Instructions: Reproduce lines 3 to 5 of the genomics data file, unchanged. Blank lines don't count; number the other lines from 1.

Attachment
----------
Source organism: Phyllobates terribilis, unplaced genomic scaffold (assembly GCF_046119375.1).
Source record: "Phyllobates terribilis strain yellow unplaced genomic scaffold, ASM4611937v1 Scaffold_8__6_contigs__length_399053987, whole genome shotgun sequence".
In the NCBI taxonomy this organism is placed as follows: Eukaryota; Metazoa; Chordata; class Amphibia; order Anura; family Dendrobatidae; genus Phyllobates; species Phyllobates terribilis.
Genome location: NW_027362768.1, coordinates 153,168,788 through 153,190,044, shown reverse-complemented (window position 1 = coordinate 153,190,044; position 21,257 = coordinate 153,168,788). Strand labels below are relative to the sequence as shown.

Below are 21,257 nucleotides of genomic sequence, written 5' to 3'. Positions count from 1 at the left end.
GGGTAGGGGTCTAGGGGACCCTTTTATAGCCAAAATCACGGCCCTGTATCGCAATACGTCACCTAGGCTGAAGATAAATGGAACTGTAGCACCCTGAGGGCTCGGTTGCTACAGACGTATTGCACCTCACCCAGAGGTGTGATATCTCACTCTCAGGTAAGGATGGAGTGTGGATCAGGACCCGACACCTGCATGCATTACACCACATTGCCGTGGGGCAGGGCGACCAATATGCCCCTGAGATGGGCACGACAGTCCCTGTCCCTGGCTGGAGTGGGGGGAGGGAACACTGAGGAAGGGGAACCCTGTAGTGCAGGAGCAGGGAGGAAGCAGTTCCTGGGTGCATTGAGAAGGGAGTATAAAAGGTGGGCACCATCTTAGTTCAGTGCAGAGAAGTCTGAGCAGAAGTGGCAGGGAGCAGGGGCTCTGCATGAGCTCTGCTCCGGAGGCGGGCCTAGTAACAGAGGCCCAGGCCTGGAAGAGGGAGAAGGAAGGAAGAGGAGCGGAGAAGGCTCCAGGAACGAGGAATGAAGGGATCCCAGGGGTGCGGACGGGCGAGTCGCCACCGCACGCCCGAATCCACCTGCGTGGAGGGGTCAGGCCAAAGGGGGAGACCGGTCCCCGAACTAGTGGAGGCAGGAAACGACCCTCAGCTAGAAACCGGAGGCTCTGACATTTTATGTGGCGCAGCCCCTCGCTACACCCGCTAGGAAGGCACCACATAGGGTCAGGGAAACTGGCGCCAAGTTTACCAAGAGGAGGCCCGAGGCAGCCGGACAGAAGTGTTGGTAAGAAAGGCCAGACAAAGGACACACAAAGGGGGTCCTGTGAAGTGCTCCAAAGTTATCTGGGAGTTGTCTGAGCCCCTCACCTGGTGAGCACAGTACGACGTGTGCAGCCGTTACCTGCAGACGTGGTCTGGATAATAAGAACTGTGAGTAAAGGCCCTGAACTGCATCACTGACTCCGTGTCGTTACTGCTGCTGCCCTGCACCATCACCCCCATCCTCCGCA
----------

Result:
In the NCBI taxonomy this organism is placed as follows: Eukaryota; Metazoa; Chordata; class Amphibia; order Anura; family Dendrobatidae; genus Phyllobates; species Phyllobates terribilis.
Genome location: NW_027362768.1, coordinates 153,168,788 through 153,190,044, shown reverse-complemented (window position 1 = coordinate 153,190,044; position 21,257 = coordinate 153,168,788). Strand labels below are relative to the sequence as shown.

Below are 21,257 nucleotides of genomic sequence, written 5' to 3'. Positions count from 1 at the left end.